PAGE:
Today I’ve conducted 5 coaching sessions with managers and there is a pattern running through all of them. A feeling of being overwhelmed, stressed and lacking any control over their own destiny. This isn’t surprising given that the managers are from various companies going through redundancies, re-organisations and other major changes. However, just because it is a normal response to imposed change it doesn’t mean we have to feel helpless. The challenge is to focus on the parts that are within our control rather than waste precious time and energy on things outside it.
Stress happens when there is a mismatch between the demands being placed on us and our perceived resources to meet those demands. When we are not challenged enough we are in danger of rust out (I don’t see as much of that these days) and when the demands are greater than our perceived resources we risk burn out.
According to Ross and Altmaier in “Intervention in Occupational Stress” stress management is a decision making process and there are only 3 choices to make. We can:
Alter it – by changing something in how we approach our work, e.g. problem solving, clearer communication, better planning.
Avoid it – by removing ourselves from the situation or not getting into it in the first place, e.g. walking away, having clear boundaries, saying no, or even leaving the organisation.
Accept it – by building our resilience to it, e.g. self care, support systems, identifying goals and values, and by changing our unhelpful beliefs and perceptions about the situation or ourselves.
Which choices are you making? They may not be ideal, but they are choices, and they are yours.
If coaching is so effective why don’t managers do more of it?
When I run coaching programmes for managers they often arrive “bought in” to the idea of coaching. These days they don’t need convincing of the benefits, they are increasingly likely to have experienced being coached themselves, having read about it, or having received some training.
However, when it comes to the part in the programme where we consider what is going to get in the way of fully transferring and implementing their coaching skills these are some of the barriers that frequently arise:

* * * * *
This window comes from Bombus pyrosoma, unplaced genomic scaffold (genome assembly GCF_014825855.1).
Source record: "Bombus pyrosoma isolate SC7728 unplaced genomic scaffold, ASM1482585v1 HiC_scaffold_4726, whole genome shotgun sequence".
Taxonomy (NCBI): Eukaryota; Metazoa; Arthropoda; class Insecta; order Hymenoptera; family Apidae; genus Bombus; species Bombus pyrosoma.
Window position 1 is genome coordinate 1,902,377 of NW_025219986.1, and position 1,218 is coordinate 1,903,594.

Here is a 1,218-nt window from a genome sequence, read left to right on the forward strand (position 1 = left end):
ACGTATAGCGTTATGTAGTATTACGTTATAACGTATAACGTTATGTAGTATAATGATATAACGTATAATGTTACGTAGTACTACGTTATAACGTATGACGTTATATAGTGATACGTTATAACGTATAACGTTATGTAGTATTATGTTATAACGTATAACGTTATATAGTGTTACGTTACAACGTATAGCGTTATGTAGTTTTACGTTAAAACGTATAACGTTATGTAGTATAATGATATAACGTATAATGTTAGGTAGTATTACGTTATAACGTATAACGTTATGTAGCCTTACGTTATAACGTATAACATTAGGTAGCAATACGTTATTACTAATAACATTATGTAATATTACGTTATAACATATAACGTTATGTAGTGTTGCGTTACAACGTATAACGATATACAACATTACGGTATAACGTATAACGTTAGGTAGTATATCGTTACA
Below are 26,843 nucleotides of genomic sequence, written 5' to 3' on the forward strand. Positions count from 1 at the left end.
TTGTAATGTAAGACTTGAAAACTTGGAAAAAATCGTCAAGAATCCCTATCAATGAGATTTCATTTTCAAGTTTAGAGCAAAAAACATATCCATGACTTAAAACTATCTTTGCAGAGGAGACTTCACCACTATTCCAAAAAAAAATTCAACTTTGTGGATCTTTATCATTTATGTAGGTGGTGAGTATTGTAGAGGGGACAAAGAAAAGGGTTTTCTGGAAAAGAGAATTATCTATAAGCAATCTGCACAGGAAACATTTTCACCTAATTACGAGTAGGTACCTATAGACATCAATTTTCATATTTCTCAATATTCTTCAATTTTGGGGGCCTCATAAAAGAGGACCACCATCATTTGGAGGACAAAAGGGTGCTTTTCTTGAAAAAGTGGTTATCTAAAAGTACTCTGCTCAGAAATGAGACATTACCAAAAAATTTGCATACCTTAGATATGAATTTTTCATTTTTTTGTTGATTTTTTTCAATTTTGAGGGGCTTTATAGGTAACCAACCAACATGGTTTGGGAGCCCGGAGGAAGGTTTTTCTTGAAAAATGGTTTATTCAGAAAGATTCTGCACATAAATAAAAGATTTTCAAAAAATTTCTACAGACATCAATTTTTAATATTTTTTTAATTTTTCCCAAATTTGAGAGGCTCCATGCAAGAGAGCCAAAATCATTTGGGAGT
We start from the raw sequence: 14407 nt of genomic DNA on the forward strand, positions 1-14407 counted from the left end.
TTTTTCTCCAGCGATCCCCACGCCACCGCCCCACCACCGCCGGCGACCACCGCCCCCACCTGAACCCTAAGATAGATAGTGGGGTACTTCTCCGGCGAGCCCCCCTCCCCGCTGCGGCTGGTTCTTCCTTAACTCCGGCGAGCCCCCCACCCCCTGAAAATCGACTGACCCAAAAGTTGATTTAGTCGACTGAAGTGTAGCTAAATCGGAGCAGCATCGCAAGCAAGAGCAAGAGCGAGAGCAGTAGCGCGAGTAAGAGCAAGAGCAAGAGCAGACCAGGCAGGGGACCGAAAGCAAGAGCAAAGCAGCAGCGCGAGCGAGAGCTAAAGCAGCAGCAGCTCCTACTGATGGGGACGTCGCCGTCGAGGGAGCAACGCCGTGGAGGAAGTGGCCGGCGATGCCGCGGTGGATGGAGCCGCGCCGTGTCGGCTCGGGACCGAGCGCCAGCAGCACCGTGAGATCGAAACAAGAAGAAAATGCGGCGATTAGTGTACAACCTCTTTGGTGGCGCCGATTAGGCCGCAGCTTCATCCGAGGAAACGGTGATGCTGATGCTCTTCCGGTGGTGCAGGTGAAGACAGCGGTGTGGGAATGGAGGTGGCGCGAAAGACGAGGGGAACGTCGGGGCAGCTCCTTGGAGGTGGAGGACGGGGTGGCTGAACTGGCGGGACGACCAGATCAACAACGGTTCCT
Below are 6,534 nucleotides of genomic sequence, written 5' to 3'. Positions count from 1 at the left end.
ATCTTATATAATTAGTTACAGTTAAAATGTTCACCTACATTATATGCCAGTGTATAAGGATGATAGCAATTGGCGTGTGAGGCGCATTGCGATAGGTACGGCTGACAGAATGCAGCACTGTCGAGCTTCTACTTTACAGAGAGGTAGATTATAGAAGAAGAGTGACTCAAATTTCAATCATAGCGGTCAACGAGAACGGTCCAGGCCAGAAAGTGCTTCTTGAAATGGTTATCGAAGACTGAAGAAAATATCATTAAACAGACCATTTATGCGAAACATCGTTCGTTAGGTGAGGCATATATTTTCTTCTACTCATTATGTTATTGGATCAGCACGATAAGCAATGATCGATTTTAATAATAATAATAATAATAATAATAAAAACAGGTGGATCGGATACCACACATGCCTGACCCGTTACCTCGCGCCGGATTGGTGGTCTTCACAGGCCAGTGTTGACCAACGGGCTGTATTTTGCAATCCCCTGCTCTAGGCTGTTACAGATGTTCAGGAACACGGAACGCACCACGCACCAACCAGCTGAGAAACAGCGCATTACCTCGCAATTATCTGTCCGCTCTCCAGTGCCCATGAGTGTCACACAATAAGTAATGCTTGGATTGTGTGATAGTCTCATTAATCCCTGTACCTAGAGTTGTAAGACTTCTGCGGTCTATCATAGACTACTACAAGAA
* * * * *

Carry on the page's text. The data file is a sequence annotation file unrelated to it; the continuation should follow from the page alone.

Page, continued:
- Lack of time
- Fear of seeming contrived e.g. “Oh I can tell you’ve just been on a course”
- Lack of confidence in skills
- Lack of organisational support i.e. organisation rewards results over time spent developing staff
- Feeling expertise/status under threat. Due to asking questions rather than giving answers
- Fear that team members won’t accept coaching
- Lack of opportunity to coach, especially in geographically dispersed teams
Many of the barriers, e.g. lack of time, lack of opportunity, lack of confidence, stem from a belief that coaching is only really coaching when it is formal, structured, diarised and lasts an hour. That just isn’t the case. Every interaction is a coaching opportunity and a chance to develop your skills and confidence.
This approach also deals with the fears about people rejecting the coaching approach or feeling it is “being done to them” as a result of your attendance on a course. You can choose to take a quiet, incremental approach to implementing coaching. For example, setting yourself a target to practice active listening in situations you know you find difficult for one week. You might follow this by focusing on asking effective questions where you would normally issue instructions, for a week. These small action steps taken consciously and consistently would effectively develop and sustain your skills and be unlikely to lead to objections from your team members. Who would object to being listened to well and asked for their thoughts, ideas and suggestions?
So, while other blocks to implementation may be more complex, if you consciously choose to look at each conversation as an opportunity for coaching, keep it front of mind, and recognise that 3 minutes of quality listening can be far more effective than a longer period of on/off listening you will overcome these barriers, and develop and sustain the coaching approach that you already know is such an effective part of your management toolkit.
I would love to hear more about what might be getting in the way of coaching your staff and what strategies you have found that work well for you.